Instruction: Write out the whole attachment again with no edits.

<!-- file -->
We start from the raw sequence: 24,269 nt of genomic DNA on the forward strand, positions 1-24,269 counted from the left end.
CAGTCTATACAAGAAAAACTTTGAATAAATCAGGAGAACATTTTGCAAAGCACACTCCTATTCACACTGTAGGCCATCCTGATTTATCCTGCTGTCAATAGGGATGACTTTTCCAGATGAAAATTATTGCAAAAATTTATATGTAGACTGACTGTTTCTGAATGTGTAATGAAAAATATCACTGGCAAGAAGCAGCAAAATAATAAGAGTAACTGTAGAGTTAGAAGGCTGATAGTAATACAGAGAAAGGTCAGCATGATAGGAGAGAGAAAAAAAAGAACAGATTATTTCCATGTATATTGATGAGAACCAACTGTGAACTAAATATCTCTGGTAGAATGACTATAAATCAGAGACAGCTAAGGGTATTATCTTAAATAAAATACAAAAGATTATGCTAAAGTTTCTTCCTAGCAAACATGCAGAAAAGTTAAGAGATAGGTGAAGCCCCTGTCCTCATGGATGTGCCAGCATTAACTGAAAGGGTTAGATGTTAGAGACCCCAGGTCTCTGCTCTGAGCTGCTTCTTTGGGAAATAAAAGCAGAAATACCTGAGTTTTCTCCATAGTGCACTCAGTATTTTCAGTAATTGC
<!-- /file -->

We start from the raw sequence: 24,269 nt of genomic DNA on the forward strand, positions 1-24,269 counted from the left end.
CAGTCTATACAAGAAAAACTTTGAATAAATCAGGAGAACATTTTGCAAAGCACACTCCTATTCACACTGTAGGCCATCCTGATTTATCCTGCTGTCAATAGGGATGACTTTTCCAGATGAAAATTATTGCAAAAATTTATATGTAGACTGACTGTTTCTGAATGTGTAATGAAAAATATCACTGGCAAGAAGCAGCAAAATAATAAGAGTAACTGTAGAGTTAGAAGGCTGATAGTAATACAGAGAAAGGTCAGCATGATAGGAGAGAGAAAAAAAAGAACAGATTATTTCCATGTATATTGATGAGAACCAACTGTGAACTAAATATCTCTGGTAGAATGACTATAAATCAGAGACAGCTAAGGGTATTATCTTAAATAAAATACAAAAGATTATGCTAAAGTTTCTTCCTAGCAAACATGCAGAAAAGTTAAGAGATAGGTGAAGCCCCTGTCCTCATGGATGTGCCAGCATTAACTGAAAGGGTTAGATGTTAGAGACCCCAGGTCTCTGCTCTGAGCTGCTTCTTTGGGAAATAAAAGCAGAAATACCTGAGTTTTCTCCATAGTGCACTCAGTATTTTCAGTAATTGC